Discovery of antimicrobials effective against multidrug resistant bacterial pathogens* 


The emergence and dissemination of multidrug resistant bacterial pathogens necessitate research to find new antimicrobials against these organisms. We recently discovered that subterranean termite, Reticulitermes flavipes, produces antibacterial protein complexes that are effective against a wide-range of bacterial pathogens. More significantly, we discovered that we can induce activities against two multidrug resistant bacterial pathogens, Pseudomonas aeruginosa and MRSA (Methicillin resistant Staphylococcus aureus), when the termites are fed with heat-killed P. aeruginosa and MRSA. Both the innate and the inducible antibacterial activities were localized to termite hemolymphs rather than the gut microbes. Two-dimensional gel electrophoresis showed that the termite hemolymph contains approximately 490 proteins with 38 and 65 proteins differentially expressed at least 2.5-fold when the insects were fed with P. aeruginosa and MRSA, respectively. We recently did a MudPit (Multidimensional Protein Identification Technology) analysis of innate and induced hemolymphs and are currently analyzing the data to identify differentially expressed proteins with antibacterial activity. We are very excited about this microbe-host interaction study and believe we can 1) harvest and characterize potentially novel antibacterial proteins; and 2) expand our understanding of termite immune system which can suggest potential approaches to control this important pest.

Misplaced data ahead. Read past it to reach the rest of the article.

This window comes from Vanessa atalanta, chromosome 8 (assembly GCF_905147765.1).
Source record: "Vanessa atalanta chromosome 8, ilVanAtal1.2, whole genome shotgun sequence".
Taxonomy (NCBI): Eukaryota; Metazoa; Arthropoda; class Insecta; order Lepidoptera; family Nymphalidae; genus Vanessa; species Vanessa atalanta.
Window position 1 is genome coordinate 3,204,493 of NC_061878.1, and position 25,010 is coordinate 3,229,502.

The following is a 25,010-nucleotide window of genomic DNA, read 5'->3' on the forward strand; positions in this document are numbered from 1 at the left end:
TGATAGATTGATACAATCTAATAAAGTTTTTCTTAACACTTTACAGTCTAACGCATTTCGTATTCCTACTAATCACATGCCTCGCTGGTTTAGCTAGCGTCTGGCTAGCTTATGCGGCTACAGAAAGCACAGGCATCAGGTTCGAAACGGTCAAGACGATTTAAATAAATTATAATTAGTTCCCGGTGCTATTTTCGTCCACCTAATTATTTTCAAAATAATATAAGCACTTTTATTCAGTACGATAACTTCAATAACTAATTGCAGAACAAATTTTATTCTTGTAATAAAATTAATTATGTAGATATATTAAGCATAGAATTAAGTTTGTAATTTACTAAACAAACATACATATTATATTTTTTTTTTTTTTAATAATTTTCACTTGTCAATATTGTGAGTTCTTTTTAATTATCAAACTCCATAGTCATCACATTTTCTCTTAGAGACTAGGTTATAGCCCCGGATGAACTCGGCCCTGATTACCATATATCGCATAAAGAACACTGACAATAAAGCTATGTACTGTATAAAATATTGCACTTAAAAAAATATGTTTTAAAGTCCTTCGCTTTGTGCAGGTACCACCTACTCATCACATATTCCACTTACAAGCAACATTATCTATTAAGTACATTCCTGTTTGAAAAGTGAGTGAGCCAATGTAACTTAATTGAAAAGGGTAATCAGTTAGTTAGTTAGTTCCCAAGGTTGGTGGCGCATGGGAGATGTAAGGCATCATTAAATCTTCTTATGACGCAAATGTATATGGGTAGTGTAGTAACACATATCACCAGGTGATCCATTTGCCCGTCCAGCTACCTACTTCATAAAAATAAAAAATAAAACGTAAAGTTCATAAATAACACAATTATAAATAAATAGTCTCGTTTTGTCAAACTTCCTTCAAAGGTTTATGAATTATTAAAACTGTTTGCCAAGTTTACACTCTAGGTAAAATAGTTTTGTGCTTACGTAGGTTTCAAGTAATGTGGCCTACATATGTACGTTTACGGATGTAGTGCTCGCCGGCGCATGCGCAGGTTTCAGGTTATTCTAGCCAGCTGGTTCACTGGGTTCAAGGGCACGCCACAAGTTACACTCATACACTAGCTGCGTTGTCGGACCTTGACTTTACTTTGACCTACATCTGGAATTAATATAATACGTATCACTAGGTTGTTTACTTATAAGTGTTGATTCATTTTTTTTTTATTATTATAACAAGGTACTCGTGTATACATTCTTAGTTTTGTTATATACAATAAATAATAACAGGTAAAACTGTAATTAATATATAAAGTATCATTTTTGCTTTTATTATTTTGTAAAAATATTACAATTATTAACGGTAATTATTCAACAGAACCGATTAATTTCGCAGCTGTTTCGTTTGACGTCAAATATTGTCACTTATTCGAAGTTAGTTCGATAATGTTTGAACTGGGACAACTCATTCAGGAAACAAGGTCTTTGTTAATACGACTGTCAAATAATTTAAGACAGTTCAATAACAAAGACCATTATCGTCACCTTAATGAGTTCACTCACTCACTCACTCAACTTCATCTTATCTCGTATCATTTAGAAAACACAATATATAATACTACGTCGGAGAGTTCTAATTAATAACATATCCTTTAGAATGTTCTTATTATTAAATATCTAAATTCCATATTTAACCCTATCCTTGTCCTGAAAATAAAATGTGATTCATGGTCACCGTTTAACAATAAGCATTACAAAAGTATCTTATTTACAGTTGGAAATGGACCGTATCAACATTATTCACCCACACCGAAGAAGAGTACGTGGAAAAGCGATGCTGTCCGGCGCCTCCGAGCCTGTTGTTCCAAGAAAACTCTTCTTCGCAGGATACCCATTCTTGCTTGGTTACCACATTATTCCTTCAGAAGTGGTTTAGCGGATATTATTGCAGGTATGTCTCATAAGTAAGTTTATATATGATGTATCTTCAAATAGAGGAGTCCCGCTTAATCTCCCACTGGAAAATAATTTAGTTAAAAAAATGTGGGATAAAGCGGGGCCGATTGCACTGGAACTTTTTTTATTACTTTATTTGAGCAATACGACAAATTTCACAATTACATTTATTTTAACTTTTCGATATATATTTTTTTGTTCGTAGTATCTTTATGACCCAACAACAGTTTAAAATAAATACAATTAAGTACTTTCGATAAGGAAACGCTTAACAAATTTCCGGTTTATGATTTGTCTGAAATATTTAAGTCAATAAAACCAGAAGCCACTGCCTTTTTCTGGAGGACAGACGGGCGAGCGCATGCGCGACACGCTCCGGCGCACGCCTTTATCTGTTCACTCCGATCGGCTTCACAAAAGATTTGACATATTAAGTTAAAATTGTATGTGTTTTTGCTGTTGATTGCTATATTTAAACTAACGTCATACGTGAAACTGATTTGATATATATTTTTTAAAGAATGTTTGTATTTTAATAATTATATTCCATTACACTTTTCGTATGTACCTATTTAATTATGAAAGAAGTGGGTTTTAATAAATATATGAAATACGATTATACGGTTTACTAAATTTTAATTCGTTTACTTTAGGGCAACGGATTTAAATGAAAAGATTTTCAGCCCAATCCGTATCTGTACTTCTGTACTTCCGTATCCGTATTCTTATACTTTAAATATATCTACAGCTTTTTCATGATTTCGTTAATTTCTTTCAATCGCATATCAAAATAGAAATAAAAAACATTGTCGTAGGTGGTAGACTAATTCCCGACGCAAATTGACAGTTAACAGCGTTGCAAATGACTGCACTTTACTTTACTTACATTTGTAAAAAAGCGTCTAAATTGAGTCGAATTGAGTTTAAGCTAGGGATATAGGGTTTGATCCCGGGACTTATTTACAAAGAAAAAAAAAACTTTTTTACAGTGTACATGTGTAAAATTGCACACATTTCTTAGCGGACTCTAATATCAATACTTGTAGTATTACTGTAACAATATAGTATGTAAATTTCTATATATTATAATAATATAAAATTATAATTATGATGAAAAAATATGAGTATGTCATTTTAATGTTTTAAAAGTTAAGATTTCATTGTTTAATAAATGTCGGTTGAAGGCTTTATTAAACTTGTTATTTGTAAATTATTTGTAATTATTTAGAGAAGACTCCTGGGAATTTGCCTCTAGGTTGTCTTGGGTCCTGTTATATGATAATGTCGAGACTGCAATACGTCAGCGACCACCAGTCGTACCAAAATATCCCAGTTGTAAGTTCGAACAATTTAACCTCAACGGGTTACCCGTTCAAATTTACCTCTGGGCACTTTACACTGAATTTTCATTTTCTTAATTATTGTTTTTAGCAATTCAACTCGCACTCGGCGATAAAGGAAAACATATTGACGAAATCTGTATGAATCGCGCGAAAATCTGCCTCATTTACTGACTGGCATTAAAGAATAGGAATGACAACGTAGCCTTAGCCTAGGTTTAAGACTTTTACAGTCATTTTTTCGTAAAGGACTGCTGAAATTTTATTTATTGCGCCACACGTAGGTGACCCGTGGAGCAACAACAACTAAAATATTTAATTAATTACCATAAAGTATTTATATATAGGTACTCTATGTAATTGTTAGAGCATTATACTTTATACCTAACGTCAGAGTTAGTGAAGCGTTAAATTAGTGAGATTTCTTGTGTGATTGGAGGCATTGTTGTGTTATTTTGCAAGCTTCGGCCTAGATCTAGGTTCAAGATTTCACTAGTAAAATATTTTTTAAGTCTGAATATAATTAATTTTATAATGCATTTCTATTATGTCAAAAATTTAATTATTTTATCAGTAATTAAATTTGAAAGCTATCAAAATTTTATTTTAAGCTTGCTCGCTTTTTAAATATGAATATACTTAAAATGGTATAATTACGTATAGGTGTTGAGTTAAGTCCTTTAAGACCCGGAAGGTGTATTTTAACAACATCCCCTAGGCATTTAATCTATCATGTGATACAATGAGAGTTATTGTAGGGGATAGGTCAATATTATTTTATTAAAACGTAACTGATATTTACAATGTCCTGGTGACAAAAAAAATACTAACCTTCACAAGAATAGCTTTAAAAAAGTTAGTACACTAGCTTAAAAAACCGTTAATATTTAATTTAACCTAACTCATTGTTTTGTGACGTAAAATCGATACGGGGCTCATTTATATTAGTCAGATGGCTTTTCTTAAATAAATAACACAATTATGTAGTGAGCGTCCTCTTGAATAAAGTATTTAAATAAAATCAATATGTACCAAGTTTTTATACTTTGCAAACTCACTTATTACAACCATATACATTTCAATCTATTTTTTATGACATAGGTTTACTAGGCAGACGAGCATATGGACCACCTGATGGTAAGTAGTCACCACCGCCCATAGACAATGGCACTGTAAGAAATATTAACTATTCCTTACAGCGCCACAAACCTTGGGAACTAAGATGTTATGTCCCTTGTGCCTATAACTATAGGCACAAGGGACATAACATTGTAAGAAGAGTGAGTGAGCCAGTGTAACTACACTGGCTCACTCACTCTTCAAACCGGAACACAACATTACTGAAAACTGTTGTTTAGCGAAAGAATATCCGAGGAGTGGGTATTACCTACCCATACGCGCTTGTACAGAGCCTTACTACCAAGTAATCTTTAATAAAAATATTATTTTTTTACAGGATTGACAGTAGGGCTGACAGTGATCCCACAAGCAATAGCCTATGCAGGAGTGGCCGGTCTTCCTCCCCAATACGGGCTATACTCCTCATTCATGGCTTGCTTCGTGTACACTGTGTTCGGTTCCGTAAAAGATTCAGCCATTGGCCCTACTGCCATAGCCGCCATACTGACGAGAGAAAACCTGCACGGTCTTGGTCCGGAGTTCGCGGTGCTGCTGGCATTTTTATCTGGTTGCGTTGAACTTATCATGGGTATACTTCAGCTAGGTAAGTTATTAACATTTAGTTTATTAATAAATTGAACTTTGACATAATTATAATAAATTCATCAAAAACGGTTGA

*This is a collaborative study with Dr. Xing Ping Hu of Entomology

  Sang-Jin Suh © Auburn University 2012. All rights reserved